I was just wondering if it was possible for anyone to specify what reaction conditions are required for the reaction between $\ce{H2CO3}$ (Carbonic Acid) and $\ce{NaCl}$ (Sodium chloride)?

Does this reaction happen naturally, or is an input of energy or catalyst required?

Will this reaction still proceed if the $\ce{NaCl}$ is in an aqueous solution i.e. dissolved in water? As both substances exist in the sea, does this reaction occur in the ocean as well?

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    $\begingroup$ For the record, $\ce{H2CO3}$ does not exist as a separate entity. It is actually a solution of carbon dioxide in water maintaining equilibrium. $\endgroup$ Jun 25 '20 at 6:47
  • $\begingroup$ Also, refer to these papers: 1, 2. $\endgroup$ Jun 25 '20 at 6:50
  • $\begingroup$ Keeping aside this question is very close to the one posted by you earlier (chemistry.stackexchange.com/questions/135748/…) -- and actually, the answer as well -- you could compute the Gibbs / free reaction enthalpy of this reaction postulated, too. This would give you a sense if energetically speaking the reaction were favourable, or not. (There are some reactions, like diamond to graphite, which are favourable at RT but face a kinetic barrier this high that they don't occur at significant rate, though, too.) $\endgroup$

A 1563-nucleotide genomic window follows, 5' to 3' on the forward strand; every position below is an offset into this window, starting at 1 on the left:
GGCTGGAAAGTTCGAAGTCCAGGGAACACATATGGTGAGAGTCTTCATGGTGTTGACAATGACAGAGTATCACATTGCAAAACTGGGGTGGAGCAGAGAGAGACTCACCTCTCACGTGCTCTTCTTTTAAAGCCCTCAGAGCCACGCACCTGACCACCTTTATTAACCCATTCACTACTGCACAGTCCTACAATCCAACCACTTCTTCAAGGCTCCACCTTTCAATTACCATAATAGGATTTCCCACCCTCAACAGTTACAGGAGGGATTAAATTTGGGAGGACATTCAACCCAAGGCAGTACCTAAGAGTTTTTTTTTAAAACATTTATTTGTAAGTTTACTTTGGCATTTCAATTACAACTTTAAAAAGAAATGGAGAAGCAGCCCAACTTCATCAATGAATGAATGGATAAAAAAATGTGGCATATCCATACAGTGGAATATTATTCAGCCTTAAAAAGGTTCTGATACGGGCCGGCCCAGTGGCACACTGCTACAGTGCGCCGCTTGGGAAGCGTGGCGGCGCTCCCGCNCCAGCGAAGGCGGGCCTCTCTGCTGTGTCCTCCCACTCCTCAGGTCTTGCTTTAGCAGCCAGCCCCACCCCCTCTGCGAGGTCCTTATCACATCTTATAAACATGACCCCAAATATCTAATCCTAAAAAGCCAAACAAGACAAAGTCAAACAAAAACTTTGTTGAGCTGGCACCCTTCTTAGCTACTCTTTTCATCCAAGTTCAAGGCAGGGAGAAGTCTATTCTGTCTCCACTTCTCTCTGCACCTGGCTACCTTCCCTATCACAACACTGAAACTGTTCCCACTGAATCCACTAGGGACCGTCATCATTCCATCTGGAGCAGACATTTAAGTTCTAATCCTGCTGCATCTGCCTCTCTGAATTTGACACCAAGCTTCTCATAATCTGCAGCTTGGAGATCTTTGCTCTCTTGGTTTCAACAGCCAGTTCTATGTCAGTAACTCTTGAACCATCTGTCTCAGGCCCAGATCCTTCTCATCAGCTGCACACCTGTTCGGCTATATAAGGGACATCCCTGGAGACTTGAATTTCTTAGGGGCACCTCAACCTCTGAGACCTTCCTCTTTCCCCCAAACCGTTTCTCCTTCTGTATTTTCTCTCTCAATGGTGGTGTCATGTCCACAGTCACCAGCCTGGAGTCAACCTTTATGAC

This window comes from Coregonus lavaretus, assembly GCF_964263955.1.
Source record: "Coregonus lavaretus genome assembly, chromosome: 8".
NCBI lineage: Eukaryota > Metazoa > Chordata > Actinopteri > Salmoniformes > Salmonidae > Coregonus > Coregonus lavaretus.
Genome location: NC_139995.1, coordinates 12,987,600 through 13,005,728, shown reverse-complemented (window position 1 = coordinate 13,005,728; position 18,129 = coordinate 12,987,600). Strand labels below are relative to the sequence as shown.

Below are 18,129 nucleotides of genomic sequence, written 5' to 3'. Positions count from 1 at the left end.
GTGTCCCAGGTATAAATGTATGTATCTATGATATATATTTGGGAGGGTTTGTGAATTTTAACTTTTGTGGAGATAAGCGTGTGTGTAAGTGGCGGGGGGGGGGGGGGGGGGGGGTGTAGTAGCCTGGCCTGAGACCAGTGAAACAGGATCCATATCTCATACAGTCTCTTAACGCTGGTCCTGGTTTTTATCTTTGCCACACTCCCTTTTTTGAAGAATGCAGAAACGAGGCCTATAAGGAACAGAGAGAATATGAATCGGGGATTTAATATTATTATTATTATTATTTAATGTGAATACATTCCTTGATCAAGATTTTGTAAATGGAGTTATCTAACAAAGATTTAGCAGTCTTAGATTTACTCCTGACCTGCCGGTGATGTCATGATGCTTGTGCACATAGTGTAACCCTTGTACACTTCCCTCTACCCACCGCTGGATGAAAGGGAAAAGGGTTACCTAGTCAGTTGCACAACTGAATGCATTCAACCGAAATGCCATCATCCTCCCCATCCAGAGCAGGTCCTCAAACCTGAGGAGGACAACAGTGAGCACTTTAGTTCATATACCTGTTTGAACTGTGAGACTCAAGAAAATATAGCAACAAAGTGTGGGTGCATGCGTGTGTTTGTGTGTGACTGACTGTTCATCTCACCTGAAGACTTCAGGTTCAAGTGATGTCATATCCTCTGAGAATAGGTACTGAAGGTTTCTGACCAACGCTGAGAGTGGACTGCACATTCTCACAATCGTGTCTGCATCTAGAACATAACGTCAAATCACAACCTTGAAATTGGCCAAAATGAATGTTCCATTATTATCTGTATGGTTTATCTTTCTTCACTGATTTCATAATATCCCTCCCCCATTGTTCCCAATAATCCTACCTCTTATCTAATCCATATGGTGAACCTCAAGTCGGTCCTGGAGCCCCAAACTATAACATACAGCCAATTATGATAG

– Buttonwood
    Jun 25 '20 at 9:30

$\ce{H2CO3}$ and $\ce{NaCl}$ do not react.

The sodium chloride provides a surface with high friction which allows the $\ce{CO2}$ to transform into a gas. The same thing happens with mentos and fizzy drinks.

One might say that the sodium chloride is serving as a catalyst for the transformation of $\ce{H2CO3}$ into $\ce{H+(aq)}$ and $\ce{CO2(g)}$.

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    $\begingroup$ The answers on the remote link are s...uboptimal, but your content here looks good. I remove the link and format your answer. It would help a lot, if you would then provide a better link. $\endgroup$
    – peterh
    Jun 25 '20 at 13:05
  • $\begingroup$ No, the question was not correctly answered now or previously! The answer is an outline of the Solway Process centering on the introduction of NH3 to the mix of aqueous NaCl and CO2. Wikipedia link: en.wikipedia.org/wiki/Solvay_process . $\endgroup$
    – AJKOER
    Jun 27 '20 at 2:46

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